(Editor's Note: This article was originally published on February 10, 2008.)

I started by collecting some spare parts and recycled doors. I got eight sliding commercial doors from a grocery store renovation, caution these are heavy, I just about squashed myself moving one of these. I also found some single pane glass removed from a local bank. These few things form the bulk of the materials for the sunroom as I chose a location with an existing roof. The rest of the wood was leftover from my recycled $150 deck project, along with a roll of R11 insulation and some wiring, breakers and a small heater from a house that was burned by the fire dept. I bought 1 piece of polystyrene foam board insulation for the end walls a roll of black duct tape to seal the doors together and some foam rope for the big gaps, total spent about $34.


Now that I had all my materials together, it was time to start. Since my covered porch has concrete for the floor I started with a piece of pressure treated 2x4 for the sill, drilled and anchored around the perimeter of the sunroom. Then I measured the difference between the top of the sill and the bottom of the rafters, in my case the difference was about 2 1/2" more than the height of my doors, so I screwed a 2x4 along the bottom of the rafters, then cut an angle along the second 2x4 starting at nothing on the edge of the board and down to ½ " in the center, this left a nice lip to butt the doors against on the outside. After these boards were in place I started placing the recycled doors along the edge, I put four doors down the long side of the new sunroom, most of these had weather stripping in between, but the black duct tape provides a nice seal and is almost invisible on the black door frames. After finishing the long wall I was ready for the end walls. For this I used a door on each end and filled the space left by building frames from recycled decking for the single pane glass from the bank. One of these I put hinges on and use for the entry door. With the end walls in place I still needed to fill in the top portion, this is where the polystyrene panel comes in , I bought the 2"x2'x8' foam board, cut diagonally this one piece is enough for both ends. Some more black duct tape to seal the edge to the top of the wall, and the sunroom is enclosed. And just in time it froze two days later.


With no supplemental heat the sunroom absorbed enough energy in the day to stay about 45 thru a couple freezing nights, which is great, but I wanted a backup heater just in case we had no sun for a few days. I had in my recycle pile a wall heater some wiring and a couple breakers from a house that had been scheduled for a practice burn. I ran the wiring around to the electrical panel popped in the breakers and hooked up the heater. I dialed the thermostat down so it only kicks on at 40 deg or less to keep the electric bill to a minimum. That said those of you with no experience hooking up wiring, get somebody who knows how to do it to help, there is enough juice in your electrical panel to KILL you. There are lots of books out there as well on this subject, and the folks at your local home improvement store can give you some tips. But once again DO NOT open the panel if you have no idea what you are doing. Get a small plug in heater and run an extension cord. With a south facing sunroom you should only need supplemental heat after days with no sun. I placed a 55 gallon drum filled with water inside to provide extra mass to absorb as much winter sun as possible, each gallon of water can store 8.5 btu's per degree of difference. That means if the temp in the water barrel gets to 65 your barrel will release 15,000 btu's before it gets to freezing. If you've got the space more is better. I also installed the left over R-11 insulation in the rafter spaces to limit the flow of heat out the roof.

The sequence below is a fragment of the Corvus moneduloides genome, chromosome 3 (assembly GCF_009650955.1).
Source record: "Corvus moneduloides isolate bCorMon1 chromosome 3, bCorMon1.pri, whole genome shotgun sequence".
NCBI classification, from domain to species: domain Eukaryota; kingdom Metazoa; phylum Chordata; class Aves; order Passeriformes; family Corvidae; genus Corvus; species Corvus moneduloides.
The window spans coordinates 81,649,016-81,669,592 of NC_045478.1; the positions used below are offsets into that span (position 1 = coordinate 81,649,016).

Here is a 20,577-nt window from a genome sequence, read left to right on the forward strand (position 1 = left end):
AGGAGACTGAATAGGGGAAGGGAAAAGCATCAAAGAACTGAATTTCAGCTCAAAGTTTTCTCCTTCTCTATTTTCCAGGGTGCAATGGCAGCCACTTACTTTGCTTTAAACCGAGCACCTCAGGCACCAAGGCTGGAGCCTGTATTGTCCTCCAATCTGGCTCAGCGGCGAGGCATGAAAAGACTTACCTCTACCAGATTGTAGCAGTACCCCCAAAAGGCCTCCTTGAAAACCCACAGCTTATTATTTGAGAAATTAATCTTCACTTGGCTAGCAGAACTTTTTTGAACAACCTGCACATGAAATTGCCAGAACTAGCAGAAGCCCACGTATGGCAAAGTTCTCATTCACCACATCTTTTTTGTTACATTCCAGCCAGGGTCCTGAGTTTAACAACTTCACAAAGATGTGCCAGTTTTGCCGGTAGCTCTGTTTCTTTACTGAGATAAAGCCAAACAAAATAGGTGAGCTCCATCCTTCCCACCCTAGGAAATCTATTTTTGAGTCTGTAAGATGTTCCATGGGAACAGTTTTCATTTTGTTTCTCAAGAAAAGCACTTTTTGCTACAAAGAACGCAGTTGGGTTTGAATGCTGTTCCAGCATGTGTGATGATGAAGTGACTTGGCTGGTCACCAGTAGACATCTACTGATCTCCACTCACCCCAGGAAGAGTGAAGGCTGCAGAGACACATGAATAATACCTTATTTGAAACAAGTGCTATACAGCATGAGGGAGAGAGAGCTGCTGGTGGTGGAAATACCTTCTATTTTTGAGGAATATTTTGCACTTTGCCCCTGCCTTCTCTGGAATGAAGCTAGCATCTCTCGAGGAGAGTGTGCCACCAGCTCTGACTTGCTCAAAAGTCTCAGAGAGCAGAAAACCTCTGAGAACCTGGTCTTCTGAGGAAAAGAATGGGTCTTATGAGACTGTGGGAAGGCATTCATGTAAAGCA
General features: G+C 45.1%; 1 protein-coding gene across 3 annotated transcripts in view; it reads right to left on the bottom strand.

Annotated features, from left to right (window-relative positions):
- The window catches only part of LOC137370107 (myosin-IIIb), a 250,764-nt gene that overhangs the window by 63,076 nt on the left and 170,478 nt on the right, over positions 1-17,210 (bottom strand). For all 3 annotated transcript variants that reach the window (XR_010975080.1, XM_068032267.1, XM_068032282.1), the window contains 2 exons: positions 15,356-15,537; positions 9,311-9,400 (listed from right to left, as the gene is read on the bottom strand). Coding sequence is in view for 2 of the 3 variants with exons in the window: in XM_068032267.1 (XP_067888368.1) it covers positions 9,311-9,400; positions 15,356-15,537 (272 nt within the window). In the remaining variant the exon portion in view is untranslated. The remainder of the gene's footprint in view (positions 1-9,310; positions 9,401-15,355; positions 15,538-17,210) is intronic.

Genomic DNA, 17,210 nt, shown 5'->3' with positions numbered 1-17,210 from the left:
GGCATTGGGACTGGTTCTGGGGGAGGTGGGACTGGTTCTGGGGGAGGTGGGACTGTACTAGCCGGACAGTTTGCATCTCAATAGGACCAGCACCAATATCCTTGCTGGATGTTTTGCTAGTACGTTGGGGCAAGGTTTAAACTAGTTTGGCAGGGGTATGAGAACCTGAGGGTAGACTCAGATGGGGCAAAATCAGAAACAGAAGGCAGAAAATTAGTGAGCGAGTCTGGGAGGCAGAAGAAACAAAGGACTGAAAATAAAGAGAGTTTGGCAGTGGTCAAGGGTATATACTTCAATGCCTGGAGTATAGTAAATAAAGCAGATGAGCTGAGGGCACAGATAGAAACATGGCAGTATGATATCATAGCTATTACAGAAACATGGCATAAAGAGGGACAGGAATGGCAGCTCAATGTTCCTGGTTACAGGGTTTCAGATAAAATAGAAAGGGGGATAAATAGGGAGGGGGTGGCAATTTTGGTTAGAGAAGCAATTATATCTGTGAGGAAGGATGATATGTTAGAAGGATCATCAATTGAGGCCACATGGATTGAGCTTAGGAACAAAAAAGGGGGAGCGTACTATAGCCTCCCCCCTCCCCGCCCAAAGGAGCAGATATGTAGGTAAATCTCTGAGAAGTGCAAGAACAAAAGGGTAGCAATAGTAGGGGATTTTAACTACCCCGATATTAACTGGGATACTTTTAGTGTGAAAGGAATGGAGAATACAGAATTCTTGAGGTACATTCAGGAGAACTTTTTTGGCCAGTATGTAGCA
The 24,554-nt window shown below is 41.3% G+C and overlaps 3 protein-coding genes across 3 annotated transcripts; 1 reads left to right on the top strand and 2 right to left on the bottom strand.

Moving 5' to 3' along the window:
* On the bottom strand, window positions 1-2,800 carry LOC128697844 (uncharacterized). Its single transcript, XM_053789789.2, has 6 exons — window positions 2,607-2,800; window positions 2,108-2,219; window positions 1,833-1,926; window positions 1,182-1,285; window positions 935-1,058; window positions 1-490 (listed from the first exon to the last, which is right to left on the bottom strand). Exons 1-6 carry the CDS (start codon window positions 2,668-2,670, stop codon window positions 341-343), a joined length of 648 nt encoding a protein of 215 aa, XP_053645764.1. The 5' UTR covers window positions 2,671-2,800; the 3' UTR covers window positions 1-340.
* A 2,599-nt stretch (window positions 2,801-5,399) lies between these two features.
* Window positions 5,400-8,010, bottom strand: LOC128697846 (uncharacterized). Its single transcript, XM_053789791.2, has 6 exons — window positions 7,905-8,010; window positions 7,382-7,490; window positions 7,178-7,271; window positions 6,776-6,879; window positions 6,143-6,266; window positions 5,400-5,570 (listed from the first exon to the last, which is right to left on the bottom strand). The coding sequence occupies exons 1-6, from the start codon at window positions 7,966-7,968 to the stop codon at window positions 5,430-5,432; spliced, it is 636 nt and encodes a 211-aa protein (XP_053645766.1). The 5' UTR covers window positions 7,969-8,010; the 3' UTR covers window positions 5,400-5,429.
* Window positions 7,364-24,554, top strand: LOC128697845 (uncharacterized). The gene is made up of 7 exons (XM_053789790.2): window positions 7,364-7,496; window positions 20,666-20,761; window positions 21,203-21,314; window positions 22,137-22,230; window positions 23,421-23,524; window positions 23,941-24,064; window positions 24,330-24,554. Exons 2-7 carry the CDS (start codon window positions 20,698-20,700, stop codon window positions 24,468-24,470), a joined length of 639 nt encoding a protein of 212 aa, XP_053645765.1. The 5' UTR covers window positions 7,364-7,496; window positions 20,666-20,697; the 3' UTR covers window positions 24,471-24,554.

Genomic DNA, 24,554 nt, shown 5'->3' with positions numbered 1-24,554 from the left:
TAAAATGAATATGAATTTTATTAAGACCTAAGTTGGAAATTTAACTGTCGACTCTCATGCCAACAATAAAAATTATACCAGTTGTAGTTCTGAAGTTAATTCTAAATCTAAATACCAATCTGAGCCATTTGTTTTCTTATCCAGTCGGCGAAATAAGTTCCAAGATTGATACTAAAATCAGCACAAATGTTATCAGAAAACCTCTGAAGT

So far this sunroom on a budget has worked very well, my plants are happy and kept from freezing and not taking up the whole house. In another month or two I will put some flats of veggie starts in to get a jump start on the season, and with the cooler temps I shouldn't have the leggy tomatoes that I got last year in the house. All in all a pretty easy project and very worthwhile, my only regret..... I haven't found any more doors to enlarge my sunroom to use the whole porch.Image

Geraniums still blooming in mid december. Happy recycling Caleb